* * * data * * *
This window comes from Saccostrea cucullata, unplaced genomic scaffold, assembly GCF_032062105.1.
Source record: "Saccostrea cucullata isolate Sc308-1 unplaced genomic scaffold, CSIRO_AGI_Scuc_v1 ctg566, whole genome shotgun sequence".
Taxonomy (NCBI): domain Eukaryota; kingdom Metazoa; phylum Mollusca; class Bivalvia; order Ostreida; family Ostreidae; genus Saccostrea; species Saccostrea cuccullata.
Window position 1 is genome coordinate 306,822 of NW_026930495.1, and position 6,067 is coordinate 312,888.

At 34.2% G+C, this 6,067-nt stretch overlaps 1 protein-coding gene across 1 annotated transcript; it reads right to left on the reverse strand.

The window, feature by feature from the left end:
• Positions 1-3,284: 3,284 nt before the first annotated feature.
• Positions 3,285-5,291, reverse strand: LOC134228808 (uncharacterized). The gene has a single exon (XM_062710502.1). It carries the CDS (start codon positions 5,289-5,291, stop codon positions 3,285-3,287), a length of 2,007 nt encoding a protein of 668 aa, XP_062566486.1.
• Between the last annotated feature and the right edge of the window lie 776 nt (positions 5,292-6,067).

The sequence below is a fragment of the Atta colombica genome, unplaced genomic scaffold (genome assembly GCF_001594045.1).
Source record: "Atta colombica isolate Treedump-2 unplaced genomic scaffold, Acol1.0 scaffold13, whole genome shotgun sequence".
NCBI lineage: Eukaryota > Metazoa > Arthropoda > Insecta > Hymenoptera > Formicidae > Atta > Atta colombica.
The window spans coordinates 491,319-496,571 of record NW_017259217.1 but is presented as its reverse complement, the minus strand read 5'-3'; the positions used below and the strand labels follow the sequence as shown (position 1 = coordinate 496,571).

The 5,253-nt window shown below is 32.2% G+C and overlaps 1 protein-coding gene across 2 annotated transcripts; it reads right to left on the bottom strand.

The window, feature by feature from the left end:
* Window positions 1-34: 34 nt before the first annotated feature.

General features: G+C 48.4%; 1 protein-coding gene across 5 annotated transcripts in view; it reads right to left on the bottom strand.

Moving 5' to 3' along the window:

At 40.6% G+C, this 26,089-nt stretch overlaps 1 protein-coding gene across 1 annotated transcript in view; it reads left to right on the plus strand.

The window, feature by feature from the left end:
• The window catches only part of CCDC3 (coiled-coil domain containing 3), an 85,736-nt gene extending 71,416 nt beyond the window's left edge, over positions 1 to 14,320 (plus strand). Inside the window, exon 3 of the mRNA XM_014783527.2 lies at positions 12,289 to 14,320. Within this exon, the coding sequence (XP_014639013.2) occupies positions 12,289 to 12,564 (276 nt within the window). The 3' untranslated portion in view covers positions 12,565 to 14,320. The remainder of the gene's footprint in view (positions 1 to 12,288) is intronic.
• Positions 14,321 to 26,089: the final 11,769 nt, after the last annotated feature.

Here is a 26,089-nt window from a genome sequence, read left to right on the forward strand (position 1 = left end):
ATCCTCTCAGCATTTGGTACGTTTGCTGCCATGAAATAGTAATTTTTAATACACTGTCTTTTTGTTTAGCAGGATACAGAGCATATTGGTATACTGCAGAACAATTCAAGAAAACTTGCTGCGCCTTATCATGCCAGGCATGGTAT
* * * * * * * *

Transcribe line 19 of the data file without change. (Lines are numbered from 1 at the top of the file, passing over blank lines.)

At 40.6% G+C, this 26,089-nt stretch overlaps 1 protein-coding gene across 1 annotated transcript in view; it reads left to right on the plus strand.